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Opposing view: Lieberman Must Go

A look back: Joe Lieberman Attacks Barack Obama, Democratic Party

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Here’s a man who cares about you !!

Seems a little bewildered that things haven’t gotten a little dirtier by now. Never mind the guy he used every dirty tactic to get in power – is leaving with the state of the Nation in shambles – and now it seems he wants to do the same again with McCain or is that McSame.

By KARL ROVE

Obama’s plans are giving voters pause.

No campaign moves in a straight line. Every race experiences turns toward one side or the other, driven by events, the determined efforts of one candidate, or even a bored media hoping for a new story line.

This campaign’s most recent turn started Sept. 15 with the credit markets shutting down and the economy at the brink of disaster. Before then, John McCain was 2.1 points ahead in the RealClearPolitics average, his first lead since late March. Two weeks later, RealClearPolitics had Barack Obama ahead by 4.6 points, rising to an 8.2-point lead on Oct. 14.

Is there one more turn in the contest and, if so, will it be toward Mr. McCain?

The race has tightened slightly in recent days to an average Obama lead of 6.8 points yesterday. And there are a few things bending toward Mr. McCain. The emergence of “Joe the Plumber” and the likelihood of an agreement with Iraq on a continued U.S. troop presence are two of them. Both are opportunities for Mr. McCain to contrast himself against Mr. Obama.

Mr. Obama’s troublesome friendships with Bill Ayers, Tony Rezko and (especially) Rev. Jeremiah Wright are important. But only 12 days remain. These relationships should have been highlighted by the McCain campaign in the spring and summer.

But Mr. McCain complicated things by unilaterally declaring Rev. Wright off limits. Now, Mr. Obama will benefit from the noise the media will generate if Mr. McCain attempts to make Obama’s Four Amigos this election’s closing act.

On the other hand, Mr. McCain might gain by arguing that in this time of consequence for America’s economy and security he has been right and Mr. Obama demonstrably wrong on the biggest issues facing the country.

Mr. McCain’s economic argument is simple: Raising taxes on small businesses in the face of recession will deepen and prolong the downturn. Taxing Joe the Plumber and other entrepreneurs to pay for what the National Taxpayers Union says are Mr. Obama’s $293 billion-a-year new spending plans is an expense the nation cannot afford. Mr. Obama’s tax-and-spend prescription will cause the economic fever to spike, not recede.

On national security, America is close to a bilateral agreement with Iraq that will continue sending U.S. troops home based on success — the result of the surge that Mr. McCain strongly advocated and Mr. Obama fiercely opposed. Should we elect someone so wrong about a strategy vital for success in what Osama bin Laden calls the central front in the war on terror?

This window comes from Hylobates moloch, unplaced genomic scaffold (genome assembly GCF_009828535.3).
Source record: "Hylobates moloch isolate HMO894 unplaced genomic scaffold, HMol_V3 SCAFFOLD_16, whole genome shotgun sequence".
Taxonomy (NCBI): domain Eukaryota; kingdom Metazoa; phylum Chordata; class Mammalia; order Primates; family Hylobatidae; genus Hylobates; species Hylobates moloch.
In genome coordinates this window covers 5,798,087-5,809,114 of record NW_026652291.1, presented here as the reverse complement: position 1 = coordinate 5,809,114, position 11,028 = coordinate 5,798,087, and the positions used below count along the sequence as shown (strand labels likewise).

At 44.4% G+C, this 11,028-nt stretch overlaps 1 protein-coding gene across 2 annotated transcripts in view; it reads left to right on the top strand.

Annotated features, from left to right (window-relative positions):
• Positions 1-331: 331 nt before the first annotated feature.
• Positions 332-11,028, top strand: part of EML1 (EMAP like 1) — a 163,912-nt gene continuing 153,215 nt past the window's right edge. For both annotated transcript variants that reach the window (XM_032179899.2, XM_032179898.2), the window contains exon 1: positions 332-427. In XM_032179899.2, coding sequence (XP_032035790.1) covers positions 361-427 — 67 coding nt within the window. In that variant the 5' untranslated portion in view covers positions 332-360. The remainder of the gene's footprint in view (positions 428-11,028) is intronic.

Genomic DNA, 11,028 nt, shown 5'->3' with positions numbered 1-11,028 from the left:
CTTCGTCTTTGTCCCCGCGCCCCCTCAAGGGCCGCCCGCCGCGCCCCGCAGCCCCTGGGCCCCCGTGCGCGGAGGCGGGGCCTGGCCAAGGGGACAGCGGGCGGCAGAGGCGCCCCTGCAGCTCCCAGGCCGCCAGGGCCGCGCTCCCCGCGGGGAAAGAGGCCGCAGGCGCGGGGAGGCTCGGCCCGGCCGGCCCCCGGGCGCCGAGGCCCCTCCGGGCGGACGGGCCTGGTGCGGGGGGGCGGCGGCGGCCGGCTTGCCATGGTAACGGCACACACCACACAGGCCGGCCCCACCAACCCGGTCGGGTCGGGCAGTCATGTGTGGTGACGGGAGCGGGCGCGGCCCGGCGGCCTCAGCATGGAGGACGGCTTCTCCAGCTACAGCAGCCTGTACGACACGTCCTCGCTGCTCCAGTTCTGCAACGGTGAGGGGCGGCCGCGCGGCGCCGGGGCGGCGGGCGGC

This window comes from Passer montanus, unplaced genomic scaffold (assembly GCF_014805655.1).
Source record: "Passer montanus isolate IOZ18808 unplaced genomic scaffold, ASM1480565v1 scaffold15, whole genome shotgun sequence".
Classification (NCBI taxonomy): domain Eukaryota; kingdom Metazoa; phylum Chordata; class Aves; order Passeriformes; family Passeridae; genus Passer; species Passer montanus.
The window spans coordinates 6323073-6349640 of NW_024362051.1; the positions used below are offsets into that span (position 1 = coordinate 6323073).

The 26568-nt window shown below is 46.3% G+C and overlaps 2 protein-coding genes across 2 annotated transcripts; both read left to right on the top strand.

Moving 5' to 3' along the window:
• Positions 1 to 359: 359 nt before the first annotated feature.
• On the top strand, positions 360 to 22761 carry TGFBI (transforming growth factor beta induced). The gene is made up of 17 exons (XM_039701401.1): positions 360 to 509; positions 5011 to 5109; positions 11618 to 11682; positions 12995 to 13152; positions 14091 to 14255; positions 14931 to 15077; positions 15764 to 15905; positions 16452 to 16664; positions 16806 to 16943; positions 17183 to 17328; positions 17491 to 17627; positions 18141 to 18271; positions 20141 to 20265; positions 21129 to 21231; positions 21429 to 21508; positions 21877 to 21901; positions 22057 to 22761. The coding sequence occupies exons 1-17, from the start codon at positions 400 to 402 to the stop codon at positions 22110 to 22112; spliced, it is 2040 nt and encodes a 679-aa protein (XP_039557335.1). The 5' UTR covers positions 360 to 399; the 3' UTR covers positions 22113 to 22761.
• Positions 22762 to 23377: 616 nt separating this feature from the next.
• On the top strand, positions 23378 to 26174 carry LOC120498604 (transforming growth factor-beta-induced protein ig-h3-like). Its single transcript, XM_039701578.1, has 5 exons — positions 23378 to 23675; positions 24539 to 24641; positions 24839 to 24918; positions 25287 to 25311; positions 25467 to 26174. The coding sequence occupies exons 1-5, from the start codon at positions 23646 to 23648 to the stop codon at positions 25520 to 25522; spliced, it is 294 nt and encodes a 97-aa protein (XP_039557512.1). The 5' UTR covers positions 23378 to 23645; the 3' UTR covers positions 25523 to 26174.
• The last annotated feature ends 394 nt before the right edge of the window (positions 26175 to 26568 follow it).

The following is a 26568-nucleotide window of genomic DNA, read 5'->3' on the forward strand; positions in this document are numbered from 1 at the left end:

Beyond that, Mr. McCain should also use vivid imagery to highlight concerns about the freshman Illinois senator. There are plenty of warning signs about Mr. Obama we ignore at our peril. Mr. McCain needs to explain what they are.

America’s economy got into trouble when people didn’t heed warning signs. Three years ago, Mr. McCain called for stricter oversight of Fannie Mae and Freddie Mac, warning their risky practices threatened our economy and could cost taxpayers billions. He tried to prevent or at least reduce the breadth of the crisis we’re in now. Mr. Obama and congressional Democrats ignored these signs and opposed reform.

There’s more. Wanting to raise taxes — anyone’s taxes — in a slowdown is a warning sign of a misguided economic philosophy. Mr. Obama’s proposal to redistribute wealth is a warning of indifference or hostility to enterprise. Mr. Obama’s health-care plan is a warning that government will have more, not less, to say about your health care if he has his way. Mr. Obama’s dismissal of offshore drilling and opposition to nuclear power are warning signs for an economy whose growth depends on affordable energy. Mr. Obama’s commitment to withdraw our troops from Iraq without regard to conditions on the ground is a warning sign that Mr. Obama is dangerously wrong-headed and ideological on national security.

There’s more: The absence of a single significant instance in which Mr. Obama cooperated in a bipartisan manner in the Senate is a warning sign. So is his failure to dirty his hands by working hard on any major legislative challenge since entering Congress. And so is his refusal to break with his party or its interest groups on any issue of substance.

Mr. McCain has only one hope: to drive home doubts about Mr. Obama based on his record, and share as much as he can about his own values and vision to reassure voters.

Even if he does, Mr. McCain’s task won’t be easy: Mr. Obama is using his considerable talents as a community organizer. Evidence from early voting in Florida, North Carolina, New Mexico and Nevada shows that Democrats are flocking to cast ballots. We don’t know yet whether they’re cannibalizing their Election Day turnout by getting reliable voters to cast ballots early, or creating an electoral tsunami by targeting people who wouldn’t otherwise bother to turn out. If it’s the former, Mr. McCain still has a (long) shot. If it’s the latter, he and other Republican candidates are about to be dealt a punishing electoral blow.